I have several Azure SQL databases (mainly Microsoft Dynamics NAV databases) on different Azure subscriptions and often I need to download a backup for some of them.

Yesterday I’ve decided to automate this process by using Powershell and the Azure REST APIs (in particular the Database – Export API). I want to have a Powershell scripts that connect to an Azure SQL Database, creates a backup (.bacpac) and download it on an Azure Storage account (Blob container).

I’ve to admit that I was thinking that this task was quite easy to do, but instead I’ve spent few hours on this.

The tricky part is that you need first to create an Azure AD application and then you need to use the context of this application to call the Azure REST API. Most Azure services (such as Azure Resource Manager providers and the classic deployment model) require your client code to authenticate with valid credentials before you can call the service’s API. Authentication is coordinated between the various actors by Azure AD, and provides your client with an access token as proof of the authentication. The token is then sent to the Azure service in the HTTP Authorization header of subsequent REST API requests.

For creating an Azure AD application from Powershell, you need to select an app name (it must be unique in your Azure AD), provide an URI (it can be a fantasy URI) and a password for creating the application.

The command to execute is the following:

$appName = "YourApp"
$uri = "http://yourapp"
$secret = ConvertTo-SecureString "YourAppPassword" -AsPlainText -Force

$azureADApplication = New-AzureRmADApplication -DisplayName $appName -HomePage $Uri -IdentifierUris $Uri -Password $secret

Then you need to create an Azure Service Principal (an identity created for use with applications) and assign the Contributor role to this service principal. The Powershell commands are as follows:

$svcprincipal = New-AzureRmADServicePrincipal -ApplicationId $azureAdApplication.ApplicationId

$roleassignment = New-AzureRmRoleAssignment -RoleDefinitionName Contributor -ServicePrincipalName $azureAdApplication.ApplicationId.Guid

If the Azure AD application is successfully created, you need to retrieve the Tenant ID and the Application ID:

Write-Output "Tenant ID:" (Get-AzureRmContext).Tenant.TenantId
Write-Output "Application ID:" $azureAdApplication.ApplicationId.Guid

You will use these values in the next steps.

To create the Azure SQL Backup process, you need to define some variables like the name of the Resource Group of your Azure SQL database, server name, database name, login and password for accessing your database:

$resourceGroup = "YourDatabaseResourceGroup"
$server = "YourServer"
$database = "YourDatabase"
$sqlAdminLogin = "AdminUsername"
$sqlPassword = "AdminPassword"
$bacpacFilename = $database + (Get-Date).ToString("yyyy-MM-dd-HH-mm") + ".bacpac"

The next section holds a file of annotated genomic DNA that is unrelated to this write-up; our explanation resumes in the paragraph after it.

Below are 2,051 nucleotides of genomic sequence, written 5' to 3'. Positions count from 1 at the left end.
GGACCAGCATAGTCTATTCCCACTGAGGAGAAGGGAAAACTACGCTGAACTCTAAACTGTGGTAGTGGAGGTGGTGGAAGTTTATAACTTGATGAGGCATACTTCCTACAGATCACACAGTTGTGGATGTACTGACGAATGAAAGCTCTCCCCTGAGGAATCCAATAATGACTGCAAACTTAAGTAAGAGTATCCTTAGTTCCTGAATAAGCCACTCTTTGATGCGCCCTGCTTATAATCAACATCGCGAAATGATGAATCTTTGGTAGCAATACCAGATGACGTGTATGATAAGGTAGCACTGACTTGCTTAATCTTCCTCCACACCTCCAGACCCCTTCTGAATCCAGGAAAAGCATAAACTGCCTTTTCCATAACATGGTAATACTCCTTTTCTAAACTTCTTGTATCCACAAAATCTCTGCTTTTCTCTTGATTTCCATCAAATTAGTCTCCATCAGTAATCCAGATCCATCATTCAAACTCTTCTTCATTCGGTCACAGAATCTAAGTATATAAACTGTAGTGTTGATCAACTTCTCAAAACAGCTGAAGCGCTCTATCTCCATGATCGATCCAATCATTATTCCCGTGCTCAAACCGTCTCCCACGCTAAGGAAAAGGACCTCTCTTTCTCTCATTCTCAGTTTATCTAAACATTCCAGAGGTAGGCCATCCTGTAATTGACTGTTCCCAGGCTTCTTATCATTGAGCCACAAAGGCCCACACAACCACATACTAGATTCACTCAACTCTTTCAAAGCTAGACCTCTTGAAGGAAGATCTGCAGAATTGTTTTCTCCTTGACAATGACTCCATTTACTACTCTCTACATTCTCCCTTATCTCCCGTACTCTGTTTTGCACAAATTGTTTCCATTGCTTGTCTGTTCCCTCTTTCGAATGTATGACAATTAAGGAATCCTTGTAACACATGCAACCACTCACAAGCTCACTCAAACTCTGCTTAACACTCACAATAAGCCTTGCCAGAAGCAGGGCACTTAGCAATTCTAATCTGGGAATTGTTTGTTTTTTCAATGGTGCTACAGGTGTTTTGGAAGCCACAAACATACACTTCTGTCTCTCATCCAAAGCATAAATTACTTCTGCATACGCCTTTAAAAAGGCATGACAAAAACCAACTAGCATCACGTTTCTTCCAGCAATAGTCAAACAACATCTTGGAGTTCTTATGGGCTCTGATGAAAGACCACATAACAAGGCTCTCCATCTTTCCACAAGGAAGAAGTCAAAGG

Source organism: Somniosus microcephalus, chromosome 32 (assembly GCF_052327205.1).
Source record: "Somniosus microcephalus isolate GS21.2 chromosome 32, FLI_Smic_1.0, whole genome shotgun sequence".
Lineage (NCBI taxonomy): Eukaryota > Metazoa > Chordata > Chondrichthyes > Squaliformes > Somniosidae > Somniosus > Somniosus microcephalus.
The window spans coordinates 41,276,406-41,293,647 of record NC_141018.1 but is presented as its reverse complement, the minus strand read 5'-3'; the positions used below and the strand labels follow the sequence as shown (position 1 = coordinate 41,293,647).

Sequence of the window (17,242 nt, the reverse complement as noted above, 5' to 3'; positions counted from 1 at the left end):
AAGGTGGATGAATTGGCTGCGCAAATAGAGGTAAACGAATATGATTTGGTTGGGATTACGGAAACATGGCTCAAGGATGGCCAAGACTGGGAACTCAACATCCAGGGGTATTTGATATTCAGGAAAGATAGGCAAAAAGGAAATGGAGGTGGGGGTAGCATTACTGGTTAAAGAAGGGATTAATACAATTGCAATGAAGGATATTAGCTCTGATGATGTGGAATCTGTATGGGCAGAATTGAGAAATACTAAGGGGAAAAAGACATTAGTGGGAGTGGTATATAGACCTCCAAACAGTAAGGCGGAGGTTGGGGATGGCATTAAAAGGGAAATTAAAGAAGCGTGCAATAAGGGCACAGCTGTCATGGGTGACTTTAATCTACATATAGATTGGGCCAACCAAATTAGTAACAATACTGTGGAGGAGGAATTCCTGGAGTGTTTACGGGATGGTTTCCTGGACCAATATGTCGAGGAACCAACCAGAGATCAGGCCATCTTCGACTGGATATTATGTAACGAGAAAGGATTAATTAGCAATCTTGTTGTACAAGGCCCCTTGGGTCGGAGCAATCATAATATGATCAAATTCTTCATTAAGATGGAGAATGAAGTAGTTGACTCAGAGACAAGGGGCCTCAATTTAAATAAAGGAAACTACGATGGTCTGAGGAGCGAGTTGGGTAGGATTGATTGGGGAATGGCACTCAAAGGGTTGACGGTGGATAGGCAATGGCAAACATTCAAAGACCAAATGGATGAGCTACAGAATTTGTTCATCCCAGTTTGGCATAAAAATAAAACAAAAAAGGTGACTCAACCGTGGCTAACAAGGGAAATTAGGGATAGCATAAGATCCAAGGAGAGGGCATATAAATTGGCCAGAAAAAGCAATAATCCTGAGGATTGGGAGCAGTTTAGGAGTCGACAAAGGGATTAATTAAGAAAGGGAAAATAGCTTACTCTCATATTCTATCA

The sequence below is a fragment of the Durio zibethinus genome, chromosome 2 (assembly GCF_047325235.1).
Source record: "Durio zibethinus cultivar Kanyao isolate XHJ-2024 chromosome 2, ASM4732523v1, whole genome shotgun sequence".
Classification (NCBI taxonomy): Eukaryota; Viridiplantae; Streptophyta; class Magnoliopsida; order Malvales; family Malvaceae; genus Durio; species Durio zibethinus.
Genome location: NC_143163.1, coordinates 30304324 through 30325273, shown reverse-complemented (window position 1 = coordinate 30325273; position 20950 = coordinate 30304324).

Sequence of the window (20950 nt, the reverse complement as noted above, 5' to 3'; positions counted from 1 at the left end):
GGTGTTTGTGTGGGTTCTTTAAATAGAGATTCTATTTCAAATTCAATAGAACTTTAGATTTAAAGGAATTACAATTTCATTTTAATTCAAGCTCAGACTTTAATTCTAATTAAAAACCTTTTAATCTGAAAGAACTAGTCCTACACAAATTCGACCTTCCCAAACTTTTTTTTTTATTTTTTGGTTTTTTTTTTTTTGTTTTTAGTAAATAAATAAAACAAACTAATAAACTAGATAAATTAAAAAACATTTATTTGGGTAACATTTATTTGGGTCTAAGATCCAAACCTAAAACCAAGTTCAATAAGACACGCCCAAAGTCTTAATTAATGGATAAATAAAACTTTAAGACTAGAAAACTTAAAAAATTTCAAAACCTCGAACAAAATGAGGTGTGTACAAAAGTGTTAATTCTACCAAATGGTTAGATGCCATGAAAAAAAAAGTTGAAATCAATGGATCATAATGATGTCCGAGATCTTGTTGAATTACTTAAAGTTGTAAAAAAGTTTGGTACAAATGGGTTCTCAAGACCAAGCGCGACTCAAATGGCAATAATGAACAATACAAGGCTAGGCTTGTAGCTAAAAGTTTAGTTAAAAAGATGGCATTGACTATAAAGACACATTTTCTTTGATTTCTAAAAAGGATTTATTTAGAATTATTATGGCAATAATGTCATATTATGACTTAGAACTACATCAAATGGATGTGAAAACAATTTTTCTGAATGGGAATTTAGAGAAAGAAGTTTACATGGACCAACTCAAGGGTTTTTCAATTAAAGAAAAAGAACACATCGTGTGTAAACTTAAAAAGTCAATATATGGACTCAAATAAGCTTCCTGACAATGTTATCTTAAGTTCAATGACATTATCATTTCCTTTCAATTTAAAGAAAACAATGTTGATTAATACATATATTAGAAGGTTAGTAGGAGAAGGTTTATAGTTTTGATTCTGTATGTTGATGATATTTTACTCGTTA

From your Azure Storage account, you need to retrieve the URI and the Access Key (available from the Azure Portal by selecting your storage account and clicking on the Access Keys panel):

$baseStorageUri = "https://YourStorageAccountName.blob.core.windows.net/YourBlobContainerName/"
$storageUri = $baseStorageUri + $bacpacFilename
$storageKey= "YourStorageAccountKey"

Now you need to use the Tenant ID (here $tenantId, Application ID (here $applicationId) and secret key (here $secretkey) of your Azure AD application previously created for authenticating and acquiring an authentication token:

$authUrl = "https://login.windows.net/${tenantId}"
$authContext = [Microsoft.IdentityModel.Clients.ActiveDirectory.AuthenticationContext]$authUrl
$cred = New-Object Microsoft.IdentityModel.Clients.ActiveDirectory.ClientCredential $applicationId,$secretkey
$authresult = $authContext.AcquireToken("https://management.core.windows.net/",$cred)

Now you need to fill in the request header for the Azure API by passing the Authentication token and then send a REST request with a JSON body like described in the Database Export API reference:

$authHeader = @{
'Content-Type'='application/json'
'Authorization'=$authresult.CreateAuthorizationHeader()
}

$body = @{storageKeyType = 'StorageAccessKey'; `
storageKey=$storageKey; `
storageUri=$storageUri;`
administratorLogin=$sqlAdminLogin; `
administratorLoginPassword=$sqlPassword;`
authenticationType='SQL'`
} | ConvertTo-Json

and then you can send the POST http request to the API endpoint:

$apiURI = "https://management.azure.com/subscriptions/$subscriptionId/resourceGroups/$resourceGroup/providers/Microsoft.Sql/servers/$server/databases/$database/export?api-version=2014-04-01"
$result = Invoke-RestMethod -Uri $apiURI -Method POST -Headers $authHeader -Body $body
Write-Output $result

If all is ok, the RESP API is called and the backup of your database is executed:

PSAzureSQLBackup_01

I you go to your Azure Blob Storage account, you can see (after few minutes, it does not appear immediately) that the .bacpac file is here ready for you:

PSAzureSQLBackup_02

P.S. remember to set a firewall rule in your Azure SQL database in order to be accessible from your local client IP.

In case you need them a day, the complete Powershell code of these two scripts is available here.